The headquarters of the European Medicines Agency in London
The headquarters of the European Medicines Agency in London, April 25, 2017. (REUTERS/Hannah McKay/File Photo)

Dutch officials handed over a pair of clogs and the keys to the European Medicines Agency’s temporary base in Amsterdam on Wednesday as the watchdog prepares to leave London after Brexit.

The regulator’s new 300-million-euro headquarters will not be ready until November, so the EMA will be based in stopgap accommodation for several months after Britain quits the EU on March 29.

In what the Dutch government hailed as a “festive moment”, EMA executive director Guido Rasi was given a pair of the traditional Dutch wooden shoes by health minister Bruno Bruins.

“The first important step has been achieved and sealed… and we can start to operate sharply on the 29th of March,” Rasi told AFP at the handover ceremony.

“So far, (the move went) smoothly, so far, everything is working. It’s painful, it’s hard, there is a lot of additional work… but it’s going smoothly, I’m satisfied. Today is a good one!”

Based since 1995 in London’s bustling Canary Wharf business district, the EMA evaluates and supervises medicines for human and animal use.

But the European Union said the agency and its 900 staff had to move to a member country following Britain’s seismic June 2016 vote to leave the bloc.

Amsterdam beat the Italian city of Milan to win the right to host the EMA in a tense tiebreak vote in November 2017. France grabbed the London-based European Banking Authority.

‘Brexit is not good’

The Dutch video for Amsterdam’s victorious EMA candidacy had stressed a continuity with two famed parts of British life, saying that “we also have a very stylish queen, and enjoy fish and chips”.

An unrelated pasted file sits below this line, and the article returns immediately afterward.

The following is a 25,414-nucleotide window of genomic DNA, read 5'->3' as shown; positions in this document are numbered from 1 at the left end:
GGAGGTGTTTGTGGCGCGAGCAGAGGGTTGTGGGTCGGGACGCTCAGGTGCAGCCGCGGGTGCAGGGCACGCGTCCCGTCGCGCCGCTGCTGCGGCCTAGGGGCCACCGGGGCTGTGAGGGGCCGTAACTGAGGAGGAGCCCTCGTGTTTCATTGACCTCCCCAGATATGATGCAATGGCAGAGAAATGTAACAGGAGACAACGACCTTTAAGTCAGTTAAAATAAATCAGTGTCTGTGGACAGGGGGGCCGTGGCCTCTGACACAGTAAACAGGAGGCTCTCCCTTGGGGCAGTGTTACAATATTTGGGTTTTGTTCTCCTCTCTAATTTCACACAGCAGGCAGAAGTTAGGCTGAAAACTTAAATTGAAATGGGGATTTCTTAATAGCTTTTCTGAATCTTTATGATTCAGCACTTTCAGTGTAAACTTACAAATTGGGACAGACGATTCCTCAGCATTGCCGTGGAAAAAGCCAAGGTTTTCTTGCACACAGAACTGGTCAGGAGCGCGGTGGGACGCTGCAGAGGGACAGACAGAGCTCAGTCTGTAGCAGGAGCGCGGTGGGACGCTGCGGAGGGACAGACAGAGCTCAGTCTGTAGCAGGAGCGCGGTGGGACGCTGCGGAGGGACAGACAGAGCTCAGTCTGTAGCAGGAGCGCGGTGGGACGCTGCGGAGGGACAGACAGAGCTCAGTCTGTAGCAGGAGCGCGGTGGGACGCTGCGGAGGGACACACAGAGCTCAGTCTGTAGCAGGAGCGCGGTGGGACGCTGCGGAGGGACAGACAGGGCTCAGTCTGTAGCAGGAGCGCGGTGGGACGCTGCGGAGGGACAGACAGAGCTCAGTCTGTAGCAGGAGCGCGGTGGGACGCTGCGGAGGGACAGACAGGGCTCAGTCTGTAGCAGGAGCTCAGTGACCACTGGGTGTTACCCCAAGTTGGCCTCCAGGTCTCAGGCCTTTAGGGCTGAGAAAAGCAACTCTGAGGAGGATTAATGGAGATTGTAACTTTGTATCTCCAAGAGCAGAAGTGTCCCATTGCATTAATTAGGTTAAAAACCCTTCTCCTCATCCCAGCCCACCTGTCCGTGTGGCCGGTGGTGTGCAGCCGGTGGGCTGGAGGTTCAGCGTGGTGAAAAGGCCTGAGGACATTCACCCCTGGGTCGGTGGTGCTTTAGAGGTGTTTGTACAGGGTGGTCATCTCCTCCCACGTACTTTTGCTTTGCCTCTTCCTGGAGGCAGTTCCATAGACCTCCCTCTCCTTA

The Dutch government says that in addition to the economic boost of the staff and their families moving to the country, it also expects the agency to attract some 36,000 business visitors a year.

But the failure of the “Venice of the North” to get the agency’s new home ready in time prompted a legal challenge by Italy as well as concerns by officials and lawmakers.

However Rasi brushed aside concerns about the temporary offices: “As long as it works, it’s good.”

“What will be important, is that since we will be, probably, back full force in November, the final building will be ready for that time.”

The Dutch minister promised that they would meet the deadline.

“Today we have reached a milestone: the formal handover of this building,” he said, adding that it was a ” temporary home because as foreseen in our bid to host the agency, a final home will be delivered this November”.

With sweet tax deals and a business-friendly, English-speaking environment, the Netherlands has rolled out the “orange carpet” to win companies and agencies leaving Britain after Brexit.

Dutch Prime Minister Mark Rutte however denied that Brexit was a good thing for the Netherlands.

“I don’t want to see this as a business opportunity, because it is not,” he said during a visit by Japanese Prime Minister Shinzo Abe, which largely focused on preventing Britain from crashing out of the EU without a divorce deal.

“Brexit is not good and a hard Brexit could even be worse, and that could never be offset by extra investments from other countries.”

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